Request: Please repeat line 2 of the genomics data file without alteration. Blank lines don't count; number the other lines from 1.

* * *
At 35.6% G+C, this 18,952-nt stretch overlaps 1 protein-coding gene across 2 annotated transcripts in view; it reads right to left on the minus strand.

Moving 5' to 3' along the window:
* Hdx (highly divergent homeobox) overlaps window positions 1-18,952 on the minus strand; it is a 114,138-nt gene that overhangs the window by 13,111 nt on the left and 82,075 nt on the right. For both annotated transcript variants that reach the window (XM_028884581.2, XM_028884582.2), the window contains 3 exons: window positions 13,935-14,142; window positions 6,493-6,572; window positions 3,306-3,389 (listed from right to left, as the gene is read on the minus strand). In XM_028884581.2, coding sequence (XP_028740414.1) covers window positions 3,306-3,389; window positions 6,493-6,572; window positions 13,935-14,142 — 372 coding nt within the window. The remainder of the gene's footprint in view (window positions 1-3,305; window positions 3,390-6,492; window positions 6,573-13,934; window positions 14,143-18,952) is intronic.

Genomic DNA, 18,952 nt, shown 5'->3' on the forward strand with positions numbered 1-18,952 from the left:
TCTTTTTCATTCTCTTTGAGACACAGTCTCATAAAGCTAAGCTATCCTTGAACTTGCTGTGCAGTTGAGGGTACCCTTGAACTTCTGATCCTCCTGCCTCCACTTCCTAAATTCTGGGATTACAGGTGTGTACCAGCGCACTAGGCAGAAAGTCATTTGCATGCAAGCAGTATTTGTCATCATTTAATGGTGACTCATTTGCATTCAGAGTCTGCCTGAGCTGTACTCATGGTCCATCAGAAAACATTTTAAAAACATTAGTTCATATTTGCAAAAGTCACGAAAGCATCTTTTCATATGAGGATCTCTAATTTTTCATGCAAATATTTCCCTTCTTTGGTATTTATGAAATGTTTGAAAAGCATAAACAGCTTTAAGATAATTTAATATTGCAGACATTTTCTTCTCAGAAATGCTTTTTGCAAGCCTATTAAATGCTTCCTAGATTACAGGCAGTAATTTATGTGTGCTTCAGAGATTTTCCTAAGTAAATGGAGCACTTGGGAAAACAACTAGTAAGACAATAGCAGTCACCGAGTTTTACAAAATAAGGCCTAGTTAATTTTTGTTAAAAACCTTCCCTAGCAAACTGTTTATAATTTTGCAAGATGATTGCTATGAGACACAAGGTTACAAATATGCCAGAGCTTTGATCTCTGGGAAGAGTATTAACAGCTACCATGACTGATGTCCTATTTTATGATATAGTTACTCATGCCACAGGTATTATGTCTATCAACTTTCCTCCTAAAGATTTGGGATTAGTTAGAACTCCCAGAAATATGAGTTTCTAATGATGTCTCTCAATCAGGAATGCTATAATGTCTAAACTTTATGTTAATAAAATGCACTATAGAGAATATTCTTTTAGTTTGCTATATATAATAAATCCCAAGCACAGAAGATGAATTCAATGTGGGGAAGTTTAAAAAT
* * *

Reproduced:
Moving 5' to 3' along the window: